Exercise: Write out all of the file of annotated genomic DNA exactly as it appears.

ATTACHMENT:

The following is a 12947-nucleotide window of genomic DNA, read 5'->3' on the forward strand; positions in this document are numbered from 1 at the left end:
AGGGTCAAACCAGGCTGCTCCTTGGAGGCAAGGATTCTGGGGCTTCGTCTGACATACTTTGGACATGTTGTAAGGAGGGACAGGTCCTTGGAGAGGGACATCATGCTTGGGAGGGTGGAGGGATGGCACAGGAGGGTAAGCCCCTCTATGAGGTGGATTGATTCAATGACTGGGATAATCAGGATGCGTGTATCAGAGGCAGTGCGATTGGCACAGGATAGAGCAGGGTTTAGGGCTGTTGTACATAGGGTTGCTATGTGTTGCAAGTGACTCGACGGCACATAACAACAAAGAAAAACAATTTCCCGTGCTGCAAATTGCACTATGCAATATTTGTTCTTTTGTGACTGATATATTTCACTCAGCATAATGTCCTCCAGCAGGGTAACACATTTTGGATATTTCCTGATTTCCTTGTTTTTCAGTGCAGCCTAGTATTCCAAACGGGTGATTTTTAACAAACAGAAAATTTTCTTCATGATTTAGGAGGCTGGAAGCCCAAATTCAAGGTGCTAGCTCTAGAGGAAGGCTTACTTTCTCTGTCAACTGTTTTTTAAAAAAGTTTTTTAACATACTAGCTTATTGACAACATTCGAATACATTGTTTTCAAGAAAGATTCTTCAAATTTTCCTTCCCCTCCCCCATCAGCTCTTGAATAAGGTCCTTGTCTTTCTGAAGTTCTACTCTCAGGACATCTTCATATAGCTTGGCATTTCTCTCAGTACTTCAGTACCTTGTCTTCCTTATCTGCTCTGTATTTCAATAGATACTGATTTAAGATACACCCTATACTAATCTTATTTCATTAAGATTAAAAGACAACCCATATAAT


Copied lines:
The following is a 12947-nucleotide window of genomic DNA, read 5'->3' on the forward strand; positions in this document are numbered from 1 at the left end:
AGGGTCAAACCAGGCTGCTCCTTGGAGGCAAGGATTCTGGGGCTTCGTCTGACATACTTTGGACATGTTGTAAGGAGGGACAGGTCCTTGGAGAGGGACATCATGCTTGGGAGGGTGGAGGGATGGCACAGGAGGGTAAGCCCCTCTATGAGGTGGATTGATTCAATGACTGGGATAATCAGGATGCGTGTATCAGAGGCAGTGCGATTGGCACAGGATAGAGCAGGGTTTAGGGCTGTTGTACATAGGGTTGCTATGTGTTGCAAGTGACTCGACGGCACATAACAACAAAGAAAAACAATTTCCCGTGCTGCAAATTGCACTATGCAATATTTGTTCTTTTGTGACTGATATATTTCACTCAGCATAATGTCCTCCAGCAGGGTAACACATTTTGGATATTTCCTGATTTCCTTGTTTTTCAGTGCAGCCTAGTATTCCAAACGGGTGATTTTTAACAAACAGAAAATTTTCTTCATGATTTAGGAGGCTGGAAGCCCAAATTCAAGGTGCTAGCTCTAGAGGAAGGCTTACTTTCTCTGTCAACTGTTTTTTAAAAAAGTTTTTTAACATACTAGCTTATTGACAACATTCGAATACATTGTTTTCAAGAAAGATTCTTCAAATTTTCCTTCCCCTCCCCCATCAGCTCTTGAATAAGGTCCTTGTCTTTCTGAAGTTCTACTCTCAGGACATCTTCATATAGCTTGGCATTTCTCTCAGTACTTCAGTACCTTGTCTTCCTTATCTGCTCTGTATTTCAATAGATACTGATTTAAGATACACCCTATACTAATCTTATTTCATTAAGATTAAAAGACAACCCATATAAT